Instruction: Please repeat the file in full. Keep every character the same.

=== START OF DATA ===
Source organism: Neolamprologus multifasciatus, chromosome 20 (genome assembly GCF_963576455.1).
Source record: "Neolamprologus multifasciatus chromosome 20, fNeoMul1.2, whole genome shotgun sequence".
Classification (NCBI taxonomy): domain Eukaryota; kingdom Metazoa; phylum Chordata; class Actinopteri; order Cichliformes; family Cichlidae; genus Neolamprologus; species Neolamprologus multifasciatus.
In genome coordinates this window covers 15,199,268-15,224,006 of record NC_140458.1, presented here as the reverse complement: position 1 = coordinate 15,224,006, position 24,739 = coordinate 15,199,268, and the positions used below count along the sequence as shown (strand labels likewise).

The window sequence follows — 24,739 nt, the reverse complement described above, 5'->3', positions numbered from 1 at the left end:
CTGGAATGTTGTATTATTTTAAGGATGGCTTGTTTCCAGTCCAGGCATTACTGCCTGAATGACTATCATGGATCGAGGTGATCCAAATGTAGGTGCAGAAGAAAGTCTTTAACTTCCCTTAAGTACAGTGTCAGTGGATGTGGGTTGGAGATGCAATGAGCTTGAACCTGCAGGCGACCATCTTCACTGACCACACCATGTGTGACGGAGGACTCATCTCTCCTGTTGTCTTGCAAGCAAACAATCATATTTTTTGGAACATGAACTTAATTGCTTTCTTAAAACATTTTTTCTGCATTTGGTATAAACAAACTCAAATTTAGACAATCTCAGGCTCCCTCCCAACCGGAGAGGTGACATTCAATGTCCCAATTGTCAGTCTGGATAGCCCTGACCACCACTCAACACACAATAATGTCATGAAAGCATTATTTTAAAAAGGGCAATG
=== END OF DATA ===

Source organism: Neolamprologus multifasciatus, chromosome 20 (genome assembly GCF_963576455.1).
Source record: "Neolamprologus multifasciatus chromosome 20, fNeoMul1.2, whole genome shotgun sequence".
Classification (NCBI taxonomy): domain Eukaryota; kingdom Metazoa; phylum Chordata; class Actinopteri; order Cichliformes; family Cichlidae; genus Neolamprologus; species Neolamprologus multifasciatus.
In genome coordinates this window covers 15,199,268-15,224,006 of record NC_140458.1, presented here as the reverse complement: position 1 = coordinate 15,224,006, position 24,739 = coordinate 15,199,268, and the positions used below count along the sequence as shown (strand labels likewise).

The window sequence follows — 24,739 nt, the reverse complement described above, 5'->3', positions numbered from 1 at the left end:
CTGGAATGTTGTATTATTTTAAGGATGGCTTGTTTCCAGTCCAGGCATTACTGCCTGAATGACTATCATGGATCGAGGTGATCCAAATGTAGGTGCAGAAGAAAGTCTTTAACTTCCCTTAAGTACAGTGTCAGTGGATGTGGGTTGGAGATGCAATGAGCTTGAACCTGCAGGCGACCATCTTCACTGACCACACCATGTGTGACGGAGGACTCATCTCTCCTGTTGTCTTGCAAGCAAACAATCATATTTTTTGGAACATGAACTTAATTGCTTTCTTAAAACATTTTTTCTGCATTTGGTATAAACAAACTCAAATTTAGACAATCTCAGGCTCCCTCCCAACCGGAGAGGTGACATTCAATGTCCCAATTGTCAGTCTGGATAGCCCTGACCACCACTCAACACACAATAATGTCATGAAAGCATTATTTTAAAAAGGGCAATG